Universal flu shot one step closer – paving way to end annual vaccinations | US News

A universal flu vaccine is ready to be tested in humans and could end the need for annual flu shots.

In a bad year, around 30,000 people in the UK die from flu or pneumonia, which can be a complication of flu.

Flu vaccine The NHS has services for people over 50, pregnant women and people with certain health conditions, but they don’t cover all strains.

Instead, each year before the flu season begins, experts predict which strains are likely to be more common and choose three or four strains for the next seasonal flu vaccine.

Manufacturers then need to make and distribute the vaccine — and in the meantime, the virus can change, potentially reducing the vaccine’s effectiveness.

A universal vaccine that covers all flu strains could eliminate these stages and potential problems.

The vaccine is based on mRNA technology, with Coronavirus vaccine.

An mRNA vaccine teaches our cells how to make a protein that triggers an immune response in our body.

Read more: How COVID vaccine research is driving a giant leap in technological progress

The new universal flu vaccine uses a specific portion of the influenza protein hemagglutinin (HA) to generate a broad immune response.

While one part of the HA protein, called the head, changes as flu viruses spread and evolve, the more stable part — the stem — evolves very slowly and is similar across many different types of viruses.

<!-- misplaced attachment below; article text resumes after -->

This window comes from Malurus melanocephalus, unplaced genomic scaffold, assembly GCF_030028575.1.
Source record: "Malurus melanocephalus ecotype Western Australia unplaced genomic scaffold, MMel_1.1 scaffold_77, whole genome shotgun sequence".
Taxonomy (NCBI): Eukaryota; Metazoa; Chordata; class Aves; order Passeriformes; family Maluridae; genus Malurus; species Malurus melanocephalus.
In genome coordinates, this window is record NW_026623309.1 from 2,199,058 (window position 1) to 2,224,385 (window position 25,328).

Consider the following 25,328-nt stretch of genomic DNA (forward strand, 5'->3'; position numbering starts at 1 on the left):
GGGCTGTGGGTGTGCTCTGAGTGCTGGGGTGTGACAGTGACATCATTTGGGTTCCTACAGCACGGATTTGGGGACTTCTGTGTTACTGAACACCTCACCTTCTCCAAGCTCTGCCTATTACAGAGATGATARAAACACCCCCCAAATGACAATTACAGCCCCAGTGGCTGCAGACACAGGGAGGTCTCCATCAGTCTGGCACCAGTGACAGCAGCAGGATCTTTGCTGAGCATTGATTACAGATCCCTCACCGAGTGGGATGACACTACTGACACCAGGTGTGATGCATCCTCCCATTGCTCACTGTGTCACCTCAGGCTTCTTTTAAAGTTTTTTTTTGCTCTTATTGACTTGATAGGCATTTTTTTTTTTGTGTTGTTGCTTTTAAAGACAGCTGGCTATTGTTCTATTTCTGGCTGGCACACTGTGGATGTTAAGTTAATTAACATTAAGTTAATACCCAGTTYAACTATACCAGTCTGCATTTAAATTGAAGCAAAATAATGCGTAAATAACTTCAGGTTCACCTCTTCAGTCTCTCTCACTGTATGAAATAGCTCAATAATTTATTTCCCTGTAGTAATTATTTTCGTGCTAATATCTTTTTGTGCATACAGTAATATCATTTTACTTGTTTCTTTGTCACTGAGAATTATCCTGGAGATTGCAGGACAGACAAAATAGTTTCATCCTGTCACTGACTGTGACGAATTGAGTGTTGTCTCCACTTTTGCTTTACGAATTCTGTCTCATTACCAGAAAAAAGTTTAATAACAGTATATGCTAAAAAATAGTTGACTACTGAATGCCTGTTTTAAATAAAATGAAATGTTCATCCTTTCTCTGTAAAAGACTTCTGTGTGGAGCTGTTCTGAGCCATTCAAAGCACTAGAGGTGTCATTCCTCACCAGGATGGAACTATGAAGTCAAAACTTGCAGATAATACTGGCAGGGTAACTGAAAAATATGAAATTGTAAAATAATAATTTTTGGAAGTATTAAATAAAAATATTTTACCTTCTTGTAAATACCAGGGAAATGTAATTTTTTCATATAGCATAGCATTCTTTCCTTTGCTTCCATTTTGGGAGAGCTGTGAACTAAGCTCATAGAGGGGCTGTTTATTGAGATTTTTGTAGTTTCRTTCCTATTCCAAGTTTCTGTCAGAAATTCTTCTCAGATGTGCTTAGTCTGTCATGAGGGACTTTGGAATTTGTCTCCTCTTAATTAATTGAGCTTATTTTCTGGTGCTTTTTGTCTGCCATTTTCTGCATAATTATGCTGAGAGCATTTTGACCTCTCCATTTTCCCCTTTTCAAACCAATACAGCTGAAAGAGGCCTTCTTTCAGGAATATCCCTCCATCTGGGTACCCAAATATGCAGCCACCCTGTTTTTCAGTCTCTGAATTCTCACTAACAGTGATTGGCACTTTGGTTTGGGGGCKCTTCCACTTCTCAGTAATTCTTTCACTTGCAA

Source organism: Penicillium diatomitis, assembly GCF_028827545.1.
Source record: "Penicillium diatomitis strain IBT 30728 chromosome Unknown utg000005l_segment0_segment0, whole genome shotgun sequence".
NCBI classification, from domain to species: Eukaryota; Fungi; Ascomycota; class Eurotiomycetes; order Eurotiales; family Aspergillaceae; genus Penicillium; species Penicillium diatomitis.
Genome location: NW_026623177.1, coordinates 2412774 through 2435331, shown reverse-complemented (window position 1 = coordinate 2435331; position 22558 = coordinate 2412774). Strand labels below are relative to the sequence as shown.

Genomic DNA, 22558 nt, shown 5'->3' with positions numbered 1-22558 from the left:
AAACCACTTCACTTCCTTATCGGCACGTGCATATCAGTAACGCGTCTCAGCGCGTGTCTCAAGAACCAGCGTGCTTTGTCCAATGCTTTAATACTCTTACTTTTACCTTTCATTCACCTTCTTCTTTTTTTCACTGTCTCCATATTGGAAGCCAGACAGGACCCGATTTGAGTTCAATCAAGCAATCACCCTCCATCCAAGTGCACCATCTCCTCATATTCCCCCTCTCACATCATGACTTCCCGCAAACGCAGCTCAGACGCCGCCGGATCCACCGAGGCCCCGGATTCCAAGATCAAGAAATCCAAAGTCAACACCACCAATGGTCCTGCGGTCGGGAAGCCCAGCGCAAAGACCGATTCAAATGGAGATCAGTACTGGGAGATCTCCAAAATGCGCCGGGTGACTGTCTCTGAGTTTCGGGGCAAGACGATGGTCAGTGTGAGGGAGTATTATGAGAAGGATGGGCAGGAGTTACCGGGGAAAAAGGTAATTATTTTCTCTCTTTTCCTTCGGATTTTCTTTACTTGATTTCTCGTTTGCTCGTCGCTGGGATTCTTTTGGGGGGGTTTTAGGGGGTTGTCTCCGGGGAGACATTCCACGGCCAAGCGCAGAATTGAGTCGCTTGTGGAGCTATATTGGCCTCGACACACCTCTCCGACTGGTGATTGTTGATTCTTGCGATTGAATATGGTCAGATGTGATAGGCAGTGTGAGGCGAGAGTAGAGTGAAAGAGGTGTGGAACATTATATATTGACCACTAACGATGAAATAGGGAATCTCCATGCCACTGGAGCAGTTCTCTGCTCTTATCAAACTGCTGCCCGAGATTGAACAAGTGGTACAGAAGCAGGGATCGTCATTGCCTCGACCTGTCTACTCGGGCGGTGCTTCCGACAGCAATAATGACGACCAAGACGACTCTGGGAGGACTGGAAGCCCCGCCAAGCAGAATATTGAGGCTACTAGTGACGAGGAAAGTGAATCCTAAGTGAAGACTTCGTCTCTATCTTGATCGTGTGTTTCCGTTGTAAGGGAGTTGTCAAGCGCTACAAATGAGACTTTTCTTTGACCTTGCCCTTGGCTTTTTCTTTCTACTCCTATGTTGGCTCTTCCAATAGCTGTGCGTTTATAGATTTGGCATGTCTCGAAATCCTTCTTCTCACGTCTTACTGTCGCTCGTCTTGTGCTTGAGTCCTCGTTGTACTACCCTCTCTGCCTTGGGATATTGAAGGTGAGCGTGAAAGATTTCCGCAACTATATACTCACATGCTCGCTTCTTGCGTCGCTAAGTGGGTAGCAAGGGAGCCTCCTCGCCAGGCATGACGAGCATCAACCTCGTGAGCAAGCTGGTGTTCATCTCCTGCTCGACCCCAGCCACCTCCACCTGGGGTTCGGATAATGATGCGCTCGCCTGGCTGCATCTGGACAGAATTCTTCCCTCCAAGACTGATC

By using the HA stem as the basis for a vaccine, the researchers hope to induce long-term immunity against multiple influenza virus types.

Read more about vaccinations:
Cancer vaccine using same mRNA technology as COVID vaccine one step closer to UK
Chinese scientists develop breakthrough mRNA vaccine for cancer immunotherapy
The state of vaccinations: Why 7,000 people were dying needlessly every day before COVID

The Vaccine Research Center, run by the National Institute of Allergy and Infectious Diseases (NIAID), is recruiting volunteers for clinical trials in the United States.

The trial will test different doses of the vaccine to determine the optimal dose, which will then be tested again.

The study will also include a group of people who will receive the normal seasonal flu vaccine.

NIAID acting director Hugh Auchincloss said a universal vaccine would be a “significant public health achievement.”

In addition to potentially eliminating the need for annual vaccinations, it also has the potential to avert possible future pandemics.

“A universal flu vaccine could serve as an important line of defense against the spread of future flu pandemics,” he said.

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